what is a value investing strategy

What Is a Value Investing Strategy?

Value investing is a strategy that involves seeking out and buying stocks that are trading at a market price lower than their book value or true value. In other words, you are looking for stocks that are “on sale” or worth more than their current share price. When the stocks reach or rise above their true value, you sell them for a profit. 

If you are looking to add value stocks to your portfolio, the time is now. However, ensuring successful investments requires an in-depth understanding of value investing and how it works. Here, we look at the concepts behind value investing as well as approaches to reduce your investment risks and maximize returns.

As a value investor, you operate under the assumption that the stock market can over- or undervalue assets. Determining the intrinsic or true value of stock requires extensive research, which means you can’t follow the herd or invest according to trends.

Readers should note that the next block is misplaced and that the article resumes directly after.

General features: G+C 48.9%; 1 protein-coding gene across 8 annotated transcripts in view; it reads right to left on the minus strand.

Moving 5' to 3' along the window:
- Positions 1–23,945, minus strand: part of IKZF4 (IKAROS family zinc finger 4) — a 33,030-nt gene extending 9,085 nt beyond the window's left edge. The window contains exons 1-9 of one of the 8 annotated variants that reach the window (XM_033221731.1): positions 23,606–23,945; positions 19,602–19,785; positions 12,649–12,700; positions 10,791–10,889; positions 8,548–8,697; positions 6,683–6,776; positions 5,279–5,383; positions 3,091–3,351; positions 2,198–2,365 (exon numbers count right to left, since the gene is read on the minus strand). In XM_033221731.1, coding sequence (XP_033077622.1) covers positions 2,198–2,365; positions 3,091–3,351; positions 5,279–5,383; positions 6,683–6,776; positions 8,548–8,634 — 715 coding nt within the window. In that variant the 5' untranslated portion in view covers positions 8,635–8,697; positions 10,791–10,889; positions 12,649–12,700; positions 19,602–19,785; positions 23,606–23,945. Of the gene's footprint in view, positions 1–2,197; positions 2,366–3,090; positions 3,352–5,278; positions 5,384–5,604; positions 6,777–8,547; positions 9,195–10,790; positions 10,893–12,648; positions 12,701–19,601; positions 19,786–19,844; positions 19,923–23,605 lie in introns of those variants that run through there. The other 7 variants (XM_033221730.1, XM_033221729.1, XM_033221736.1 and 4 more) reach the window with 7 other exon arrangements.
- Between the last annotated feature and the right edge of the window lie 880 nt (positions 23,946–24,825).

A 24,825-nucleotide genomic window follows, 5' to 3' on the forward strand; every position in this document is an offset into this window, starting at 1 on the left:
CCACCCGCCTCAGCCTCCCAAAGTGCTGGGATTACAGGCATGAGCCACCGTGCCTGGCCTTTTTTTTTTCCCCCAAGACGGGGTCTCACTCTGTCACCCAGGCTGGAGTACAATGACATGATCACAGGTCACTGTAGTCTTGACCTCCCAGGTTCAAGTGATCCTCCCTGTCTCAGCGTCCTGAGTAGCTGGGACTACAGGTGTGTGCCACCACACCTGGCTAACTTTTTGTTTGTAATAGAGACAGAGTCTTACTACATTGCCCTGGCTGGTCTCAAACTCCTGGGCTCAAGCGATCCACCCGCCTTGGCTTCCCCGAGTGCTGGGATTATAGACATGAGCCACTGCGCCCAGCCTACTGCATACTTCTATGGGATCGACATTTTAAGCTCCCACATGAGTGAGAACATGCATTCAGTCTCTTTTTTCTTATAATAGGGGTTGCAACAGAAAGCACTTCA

Being successful with value investing requires confidence, patience, and diligence. You also need a thorough understanding of the stock market and various valuation metrics to determine a stock’s intrinsic value.

Invest for the long run

With value investing, the objective is to generate low-risk, consistent returns. Don’t allow greed or fear to affect your long-term investing philosophy.

You should also only invest in companies you understand. Knowing that a company will have a stable output of predictable products for the next 15 years is critical to successful long-term value investing.

Value investing and the efficient market hypothesis